top of page
  • Writer's picturechitheatretriathlon

#TheatreCrushThursday: An Interview with Mariana Castro

New year means a revamp for the Chicago Theatre Triathlon! Last year, we did a weekly blast on our social media to recognize a local theatre company who was doing exceptional work in the field. We now are embracing the love of #TheatreCrushThursday to apply recognition to an emerging artist who is trailblazing their own path in the arts. Every month, we'll explore in depth what ignites their creativity, projects past and present, and highlight their perspective from working in their fields of expertise. Consider this your Inside the Actor's Studio at your fingertips that covers interdisciplinary artists, asks more than your favorite curse word, and feels like getting acquainted with a new friend.

Our first #TheatreCrushThursday interview spotlights the gifted, extremely kind, hardworking actor and writer, Mariana Castro. We interviewed Mariana this past summer and thoroughly enjoyed getting to discuss her performance triumphs and challenges, a luminous undergraduate career at DePaul University, and the hustle of navigating one gig to the next in a city with bustling opportunities. Read on as we discuss how Orlando Bloom led to her pursuing acting, gratitude in telling stories of immigration, and her future aspirations in directing and film.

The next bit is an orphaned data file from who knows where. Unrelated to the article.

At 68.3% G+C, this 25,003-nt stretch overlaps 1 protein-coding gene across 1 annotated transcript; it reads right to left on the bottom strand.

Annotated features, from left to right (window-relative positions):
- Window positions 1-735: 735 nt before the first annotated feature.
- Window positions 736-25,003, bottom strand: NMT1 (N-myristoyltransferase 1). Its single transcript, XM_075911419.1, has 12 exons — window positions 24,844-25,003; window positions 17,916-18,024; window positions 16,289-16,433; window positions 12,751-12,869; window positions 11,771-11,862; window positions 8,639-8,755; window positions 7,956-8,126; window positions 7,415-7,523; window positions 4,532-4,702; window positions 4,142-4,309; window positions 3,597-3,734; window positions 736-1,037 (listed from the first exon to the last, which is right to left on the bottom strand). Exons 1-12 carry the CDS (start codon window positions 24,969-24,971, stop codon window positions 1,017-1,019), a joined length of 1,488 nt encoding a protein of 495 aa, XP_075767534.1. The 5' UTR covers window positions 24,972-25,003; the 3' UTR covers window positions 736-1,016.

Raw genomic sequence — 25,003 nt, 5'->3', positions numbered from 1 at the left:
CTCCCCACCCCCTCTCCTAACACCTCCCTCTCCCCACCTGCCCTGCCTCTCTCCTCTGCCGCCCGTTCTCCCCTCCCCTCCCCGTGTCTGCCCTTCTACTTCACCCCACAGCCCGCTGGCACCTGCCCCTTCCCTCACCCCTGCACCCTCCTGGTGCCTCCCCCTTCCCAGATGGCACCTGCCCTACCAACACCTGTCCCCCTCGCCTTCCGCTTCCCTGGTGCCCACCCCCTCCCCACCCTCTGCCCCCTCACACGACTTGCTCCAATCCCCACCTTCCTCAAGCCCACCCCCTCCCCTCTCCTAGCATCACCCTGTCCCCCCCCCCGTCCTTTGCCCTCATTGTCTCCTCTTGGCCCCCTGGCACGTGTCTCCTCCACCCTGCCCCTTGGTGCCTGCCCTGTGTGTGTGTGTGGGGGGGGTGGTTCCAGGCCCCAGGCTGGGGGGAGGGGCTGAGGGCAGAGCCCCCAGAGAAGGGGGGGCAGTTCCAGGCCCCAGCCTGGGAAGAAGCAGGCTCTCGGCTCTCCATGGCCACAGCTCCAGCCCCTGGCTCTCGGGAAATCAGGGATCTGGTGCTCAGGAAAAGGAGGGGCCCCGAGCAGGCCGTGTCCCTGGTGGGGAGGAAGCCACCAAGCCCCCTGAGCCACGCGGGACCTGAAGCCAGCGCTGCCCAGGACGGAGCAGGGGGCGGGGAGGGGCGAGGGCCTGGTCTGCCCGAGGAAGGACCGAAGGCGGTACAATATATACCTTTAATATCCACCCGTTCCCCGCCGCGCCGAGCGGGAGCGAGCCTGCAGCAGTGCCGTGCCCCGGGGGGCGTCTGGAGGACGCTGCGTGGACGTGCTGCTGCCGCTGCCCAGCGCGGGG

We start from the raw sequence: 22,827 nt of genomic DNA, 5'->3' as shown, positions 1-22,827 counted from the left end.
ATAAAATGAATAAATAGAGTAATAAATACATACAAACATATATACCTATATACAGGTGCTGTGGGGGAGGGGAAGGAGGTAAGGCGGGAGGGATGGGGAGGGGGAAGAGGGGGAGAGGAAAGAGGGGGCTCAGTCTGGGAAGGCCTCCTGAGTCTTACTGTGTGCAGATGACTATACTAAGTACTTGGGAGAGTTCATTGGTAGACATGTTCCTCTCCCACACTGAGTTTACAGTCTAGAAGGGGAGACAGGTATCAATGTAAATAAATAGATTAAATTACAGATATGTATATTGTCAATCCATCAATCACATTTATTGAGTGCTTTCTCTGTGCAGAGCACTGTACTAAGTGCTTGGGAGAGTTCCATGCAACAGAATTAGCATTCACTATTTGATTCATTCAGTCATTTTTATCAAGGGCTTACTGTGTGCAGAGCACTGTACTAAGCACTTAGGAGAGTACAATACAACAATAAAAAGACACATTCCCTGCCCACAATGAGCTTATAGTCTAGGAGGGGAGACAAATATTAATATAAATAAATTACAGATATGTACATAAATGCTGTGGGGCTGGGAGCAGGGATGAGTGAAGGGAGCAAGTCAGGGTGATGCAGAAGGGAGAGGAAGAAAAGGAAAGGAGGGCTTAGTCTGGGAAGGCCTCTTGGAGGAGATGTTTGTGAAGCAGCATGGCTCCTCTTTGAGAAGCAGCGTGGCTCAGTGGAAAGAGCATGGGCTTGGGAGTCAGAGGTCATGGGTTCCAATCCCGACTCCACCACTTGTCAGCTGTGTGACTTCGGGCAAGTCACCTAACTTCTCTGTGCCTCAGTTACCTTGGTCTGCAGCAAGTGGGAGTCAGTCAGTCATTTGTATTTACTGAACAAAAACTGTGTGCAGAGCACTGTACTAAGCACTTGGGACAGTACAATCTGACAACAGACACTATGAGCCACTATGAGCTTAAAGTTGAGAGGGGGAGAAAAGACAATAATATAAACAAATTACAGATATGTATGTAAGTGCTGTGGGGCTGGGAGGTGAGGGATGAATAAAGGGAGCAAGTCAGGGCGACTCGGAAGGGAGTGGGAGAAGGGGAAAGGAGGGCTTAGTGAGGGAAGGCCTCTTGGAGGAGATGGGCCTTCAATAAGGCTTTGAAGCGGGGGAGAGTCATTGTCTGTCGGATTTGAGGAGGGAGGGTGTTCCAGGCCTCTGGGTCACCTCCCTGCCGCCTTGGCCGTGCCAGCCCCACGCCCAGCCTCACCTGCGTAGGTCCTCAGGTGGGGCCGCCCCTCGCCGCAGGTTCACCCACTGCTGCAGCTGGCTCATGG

Let’s start with your name, pronouns, and where you’re from.

My name is Mariana Castro and I use she/her pronouns. I'm an artist/actor/I do other things in art. I’m from Bogotá, Columbia.

What was your upbringing like?

I lived my whole life in Bogotá. Me, my mom, my dad, my brother who's younger. I got a chance to see the world kind of earlyish which was nice cause I got exposure to America and just like traveled a bit around. I had a pretty city life. It was outdoorsy cause I did live with a garden, played outside, and climbed trees.

Did you know what you wanted to be when you were little?

My mom is a fashion designer so that’s how I got into the arts like my mom would like take us to painting and drawing classes. And then back home, we go to school from kindergarten until we graduate at the same school. It wasn’t an arts school, but it had a lot of dancing, singing, and every year you had like presentations. It was very competitive too. It was always made from us so it was a lot of student produced work. That’s how I got interested in acting through like my theatre classes. My cousin and I used to do like a lot of little presentations to my family. I watched a lot of movies. I didn’t go to theatre as much.

Were there any films or performers you saw that you were like, ooo, I wanna do that.

It was actually a lot of period films that inspired me and fantasy, specifically the Lord of the Rings. Because I guess with period films seeing the costumes and a different time period on film. Seeing all the special features like I always loved seeing the how to make something of a film. But yeah I really liked that kind of stuff, and it was watching Lord of the Rings. Once, like an interview with Orlando Bloom where [he said], “I went to the Yale School of Music and Drama,” and I was like, whoa. You can go to school for this? So that’s really where I was like, oh, I actually wanna do this.